As Oklahoma’s baby boomers enter their retirement years, more of the state’s citizens will face issues such as the need for senior services and programs. They’ll also face a greater risk of financial exploitation and other crimes that target the elderly. Those issues and others are on the minds of the state’s Silver Haired Legislature which convened on Tuesday at the State Capitol.
Charlene Norris of Ochelata serves as a representative in the Silver Haired Legislature. Just as in the State Legislature, Norris said their work as members begins by visiting with seniors throughout their districts to learn about their needs and concerns.
“Then we come to the Capitol and have the opportunity to sit down and come up with five priority bills that we can present to our legislators to see if we can get those things passed,” Norris said.
Members of the Oklahoma State Senate attended the opening session of the Silver Haired Legislature to welcome the members and to discuss some of the issues they’d been involved with on behalf of seniors. Those lawmakers included Sen. Co-Pres. Pro Tempore Glenn Coffee, Sen. Debbe Leftwich, Sen. John Ford, Sen. Ron Justice and Sen. Andrew Rice. Other Senators will also meet with delegates during the two-day session of the Silver Haired Legislature.
Coffee told members of the Silver Haired Legislature that even though the Senate was equally divided between the two parties, when it came to issues impacting Oklahoma seniors, the Senate was united in its desire to help.
“I think all of us realize how important it is to ensure the laws we pass will assure a better quality of life for our seniors,” said Coffee, R-Oklahoma City. “This is an issue that impacts the lives of countless Oklahomans in every community in this state.”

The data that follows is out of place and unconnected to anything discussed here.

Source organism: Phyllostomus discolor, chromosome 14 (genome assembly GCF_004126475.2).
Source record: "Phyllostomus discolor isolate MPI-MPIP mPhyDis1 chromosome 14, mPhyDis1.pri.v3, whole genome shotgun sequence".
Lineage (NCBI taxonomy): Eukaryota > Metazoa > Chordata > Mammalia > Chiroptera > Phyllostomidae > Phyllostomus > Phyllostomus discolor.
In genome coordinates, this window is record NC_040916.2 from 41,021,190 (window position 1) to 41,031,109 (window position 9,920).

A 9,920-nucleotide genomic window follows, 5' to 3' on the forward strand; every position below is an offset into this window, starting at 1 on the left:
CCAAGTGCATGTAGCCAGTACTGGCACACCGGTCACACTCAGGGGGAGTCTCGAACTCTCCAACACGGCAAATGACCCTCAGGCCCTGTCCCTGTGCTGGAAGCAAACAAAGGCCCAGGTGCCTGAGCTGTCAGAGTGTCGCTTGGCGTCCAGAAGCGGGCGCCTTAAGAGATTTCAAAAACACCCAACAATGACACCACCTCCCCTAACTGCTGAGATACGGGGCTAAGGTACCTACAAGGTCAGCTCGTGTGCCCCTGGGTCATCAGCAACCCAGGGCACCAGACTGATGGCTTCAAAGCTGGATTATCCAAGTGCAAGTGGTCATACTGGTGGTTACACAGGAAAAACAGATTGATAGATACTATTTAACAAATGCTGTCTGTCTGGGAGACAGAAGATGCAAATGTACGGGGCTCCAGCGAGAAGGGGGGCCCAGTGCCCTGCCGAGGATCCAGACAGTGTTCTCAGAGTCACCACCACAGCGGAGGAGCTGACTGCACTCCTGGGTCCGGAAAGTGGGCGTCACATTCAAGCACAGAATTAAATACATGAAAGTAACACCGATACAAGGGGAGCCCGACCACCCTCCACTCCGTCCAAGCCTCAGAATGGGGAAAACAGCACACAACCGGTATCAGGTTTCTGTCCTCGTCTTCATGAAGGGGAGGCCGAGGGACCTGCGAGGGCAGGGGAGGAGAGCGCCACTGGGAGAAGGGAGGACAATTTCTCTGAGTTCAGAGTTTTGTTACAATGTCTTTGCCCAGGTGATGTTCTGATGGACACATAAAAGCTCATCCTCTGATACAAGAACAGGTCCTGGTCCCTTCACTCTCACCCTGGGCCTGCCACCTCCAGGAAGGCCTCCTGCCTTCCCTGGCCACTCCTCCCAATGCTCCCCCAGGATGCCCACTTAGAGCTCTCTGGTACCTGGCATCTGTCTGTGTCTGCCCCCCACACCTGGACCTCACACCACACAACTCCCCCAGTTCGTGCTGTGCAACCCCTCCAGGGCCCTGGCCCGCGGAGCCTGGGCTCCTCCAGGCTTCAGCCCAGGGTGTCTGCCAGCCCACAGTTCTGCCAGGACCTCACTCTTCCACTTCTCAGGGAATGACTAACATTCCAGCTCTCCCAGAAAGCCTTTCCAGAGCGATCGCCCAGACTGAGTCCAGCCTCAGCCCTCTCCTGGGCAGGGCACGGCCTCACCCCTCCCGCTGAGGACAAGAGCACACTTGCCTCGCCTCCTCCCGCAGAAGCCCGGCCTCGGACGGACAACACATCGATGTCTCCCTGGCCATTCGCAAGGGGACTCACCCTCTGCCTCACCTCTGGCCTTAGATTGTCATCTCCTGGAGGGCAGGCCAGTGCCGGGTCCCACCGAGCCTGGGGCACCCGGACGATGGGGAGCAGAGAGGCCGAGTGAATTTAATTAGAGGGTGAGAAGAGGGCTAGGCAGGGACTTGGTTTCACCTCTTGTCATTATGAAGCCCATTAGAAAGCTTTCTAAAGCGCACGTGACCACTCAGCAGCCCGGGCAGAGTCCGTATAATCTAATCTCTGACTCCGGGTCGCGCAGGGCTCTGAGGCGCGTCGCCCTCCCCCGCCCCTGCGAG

Leftwich discussed one particular piece of legislation she has worked on for several years—the creation of a single agency to handle programs for older Oklahomans.
“That was the first bill I carried as a freshman, and I’ll continue to fight for this as long as it takes,” said Leftwich, D-Oklahoma City. “Oklahoma seniors have to find their way through a maze of state agencies and red tape just to get the services they need—they shouldn’t have to deal with that kind of frustration. I’m proud to work with the Silver Haired Legislature on this issue.”
Ford praised the members of the Silver Haired Legislature for the countless hours they volunteer in order to better the lives of senior citizens throughout the entire state.
“They’ve raised their families, had long careers, but instead of just enjoying retirement, they are meeting with other seniors, working through important proposals at the Capitol and then are helping educate their state legislators about the issues and their concerns,” said Ford, R-Bartlesville. “I think they’re a wonderful group.”
Rice talked to the members about legislation he sponsored last year to help families with the cost of caring for older relatives. Senate Bill 725 would create a tax deduction for middle class families caring for elderly relatives.
“Many of these families are part of the sandwich generation—they’re still raising their children, but are also caring for their parents or other elderly relatives,” said Rice, D-Oklahoma City. “This measure cleared the Senate last year, but was not heard in the House. I’ll continue to work for its passage during the 2008 session.”
Justice said it was extremely important for lawmakers to address issues such as financial abuse and other crimes that target Oklahoma seniors. He was principal author of legislation that made it a felony to knowingly, through deception or intimidation, obtain or use the funds, assets or property of individuals 62 years of age or older or those who are disabled.
“Oklahoma’s seniors have special needs and challenges, and often we can help find solutions through legislative action,” said Justice, R-Chickasha. “I’m pleased to speak on their behalf and really appreciate input from the Silver Haired Legislature in addressing those needs.”